How Occupy Opens Eyes
Occupy Wall Street's greatest impact may be in the way that it has revealed that class, not race, is the nation's new method of segregation.
Occupy Wall Street has become a multi-headed hydra of a protest. Once a strong drink, too many ice cubes have been added to the glass. As it spreads around the country its power dilutes, until you are left with a movement that is, in some places, a mere shadow of its former self. Lost in the tensions between the protesters and City Halls, the allegations of crimes, squalor and vandalism in the camp sites, and the understandable outrage that Occupy represents is a larger picture. This is perhaps the most mainstream recognition yet of classism's role as the major segregating factor in America. What borders were once drawn around race, religion or ethnicity have since been replaced by a single line: the bottom line.
Occupy is not limited to one age or race; the heterogenous crowds that have been flooding cities and towns across the country are composed of a cross-section nearly unprecedented in its variety. They have channeled their anger not into stopping immigrants from "stealing" jobs, or bemoaning blacks and Latinos moving into white neighborhoods; there is no advocation of some sort of race war or a desire to discriminate against the LGBT community. This group has moved past those ploys, which has held them back from taking action before. United against a greater threat, they now take aim at the the financial titans and demigods who make up the One Percent, the top wage earners in the United States, the Haves who have kept them Have Nots. This is the class warfare that the top has feared.
It may be impossible to determine when class replaced race as the main cause of division in our society, but the 1980's would be as good a place as any to start. Trickle down economic theories and the lowering of the top marginal tax rate for individuals, combined with the reductions in business income taxes, set the stage for the dizzying heights that Wall Street has so recently fallen from. As the top climbed higher and higher, the gap between the two sides of America expanded so rapidly that it has left the middle class in tatters.
How can a small group of extremely rich and supremely powerful individuals walk out the back door holding the sacks with dollar signs on them? It is simple if the people they are stealing from are too busy fighting with each other. An enemy must be placed to placate the crowds and distract them from the get away. For a time, racism was that decoy. With the death of Jim Crow and the slowly turning tide on Civil Rights, new villains were needed with which to divide and conquer. Illegal immigrants were a popular choice, filling a role they have held since the nation's youth. Joining them was the lower class, the people for whom the middle and top should be feeling at the least sympathy and at the most empathy.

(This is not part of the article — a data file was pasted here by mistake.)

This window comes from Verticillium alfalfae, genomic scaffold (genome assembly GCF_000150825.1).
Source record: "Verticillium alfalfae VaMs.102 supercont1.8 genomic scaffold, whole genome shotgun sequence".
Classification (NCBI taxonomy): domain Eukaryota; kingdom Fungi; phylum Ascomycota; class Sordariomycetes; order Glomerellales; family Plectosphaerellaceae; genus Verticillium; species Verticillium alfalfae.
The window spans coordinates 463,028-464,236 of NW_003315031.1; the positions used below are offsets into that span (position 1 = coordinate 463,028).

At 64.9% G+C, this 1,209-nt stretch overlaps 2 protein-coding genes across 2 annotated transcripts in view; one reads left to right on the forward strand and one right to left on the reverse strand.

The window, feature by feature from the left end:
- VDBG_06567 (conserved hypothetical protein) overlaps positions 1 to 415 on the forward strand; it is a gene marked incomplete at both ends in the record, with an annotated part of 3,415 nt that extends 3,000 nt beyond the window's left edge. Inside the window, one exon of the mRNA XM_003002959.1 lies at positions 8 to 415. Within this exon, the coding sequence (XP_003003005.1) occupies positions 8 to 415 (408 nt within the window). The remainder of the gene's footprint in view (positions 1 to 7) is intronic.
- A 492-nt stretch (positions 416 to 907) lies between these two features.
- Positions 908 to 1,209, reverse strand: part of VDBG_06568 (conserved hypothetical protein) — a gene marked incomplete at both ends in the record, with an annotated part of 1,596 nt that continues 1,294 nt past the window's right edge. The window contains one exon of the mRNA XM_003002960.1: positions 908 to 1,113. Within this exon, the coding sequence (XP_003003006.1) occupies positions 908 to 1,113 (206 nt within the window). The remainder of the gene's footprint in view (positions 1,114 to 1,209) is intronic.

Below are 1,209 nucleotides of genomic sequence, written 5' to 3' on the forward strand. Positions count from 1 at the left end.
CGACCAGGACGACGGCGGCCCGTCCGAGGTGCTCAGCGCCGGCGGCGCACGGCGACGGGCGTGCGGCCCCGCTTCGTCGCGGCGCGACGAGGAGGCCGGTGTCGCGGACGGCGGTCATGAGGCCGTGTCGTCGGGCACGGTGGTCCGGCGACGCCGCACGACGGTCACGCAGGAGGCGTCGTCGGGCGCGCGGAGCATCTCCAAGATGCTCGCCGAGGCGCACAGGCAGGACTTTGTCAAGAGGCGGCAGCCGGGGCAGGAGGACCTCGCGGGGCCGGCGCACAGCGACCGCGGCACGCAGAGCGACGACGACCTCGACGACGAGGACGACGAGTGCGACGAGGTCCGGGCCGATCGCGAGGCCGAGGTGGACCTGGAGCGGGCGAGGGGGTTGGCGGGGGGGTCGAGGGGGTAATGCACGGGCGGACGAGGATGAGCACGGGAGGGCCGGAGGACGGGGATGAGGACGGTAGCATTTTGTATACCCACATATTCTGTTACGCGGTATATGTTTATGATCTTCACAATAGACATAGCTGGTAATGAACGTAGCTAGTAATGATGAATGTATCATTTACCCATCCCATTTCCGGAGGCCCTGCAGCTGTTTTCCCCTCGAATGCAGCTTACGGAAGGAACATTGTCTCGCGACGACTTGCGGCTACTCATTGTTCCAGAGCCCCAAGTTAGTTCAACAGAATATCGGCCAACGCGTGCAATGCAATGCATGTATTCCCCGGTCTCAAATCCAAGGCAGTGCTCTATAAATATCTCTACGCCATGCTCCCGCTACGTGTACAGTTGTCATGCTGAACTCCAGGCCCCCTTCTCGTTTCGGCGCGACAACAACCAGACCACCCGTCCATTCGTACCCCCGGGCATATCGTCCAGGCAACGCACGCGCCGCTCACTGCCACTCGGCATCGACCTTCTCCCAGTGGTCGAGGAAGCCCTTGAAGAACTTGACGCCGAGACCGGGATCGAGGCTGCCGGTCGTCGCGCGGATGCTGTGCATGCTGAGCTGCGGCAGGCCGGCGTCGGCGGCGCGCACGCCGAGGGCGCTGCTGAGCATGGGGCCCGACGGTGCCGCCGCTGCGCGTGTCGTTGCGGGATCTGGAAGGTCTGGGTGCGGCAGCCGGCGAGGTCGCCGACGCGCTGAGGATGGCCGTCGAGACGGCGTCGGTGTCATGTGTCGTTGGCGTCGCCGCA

Racist hate utilized stereotypes and generalizations to demean a group of people until one dehumanized them completely. Once this was achieved, they become less than human beings, scapegoats for larger issues and a common enemy for the other side. The new martyrs in America are the welfare state and the homeless. These groups constitute the two lowest classes in America; the "them" to keep away from "us". They are categorized as lazy and unintelligent--parasitic leeches sucking us red-blooded, hard working patriots dry. "I work hard for my money," the party line goes. "Why should I have to pay for a lazy drug fiend, a money sink with a rabbit-like talent for reproduction to keep the checks coming in?" They should be forced to take drug tests, to account for all their spending and to participate in Work for Welfare programs. The homeless are to be feared and chastised, to blame for urban decay and held up as the ultimate examples of those who just could not survive the great meritocracy.
Lost in this general hatred was the fact that many of these people are similarly hard working citizens who have simply fallen on hard times. As the middle and upper classes began to be devoured by the crash, a new realization began to take hold: anyone can plummet into the Welfare State. Anyone can become homeless. Anyone can fall below the new dividing line. One could not simply wake up in the 1950s or 1960s and suddenly turn black, facing all of the stigmas and suppressions that came with that position. But all could fall on hard times.
This frightening epiphany has been combined with the red handed apprehension of the financial titans at the controls of this economic tailspin to spur the kind of anger we are now seeing as Occupy. These rich do not give back; at least the old Captains of Industry provided infrastructure and work. Financial alchemy had become our new economic engine and when we realized that we were making money off of making money, the entire thing ground to a halt. The dumbfounding mystery of it all, how something so nebulous could produce golden parachutes so wondrous, simply salts the wound.
There is a saying: "There but for the grace of God go I." We have realized now how gossamer that grace may be. And we are mad.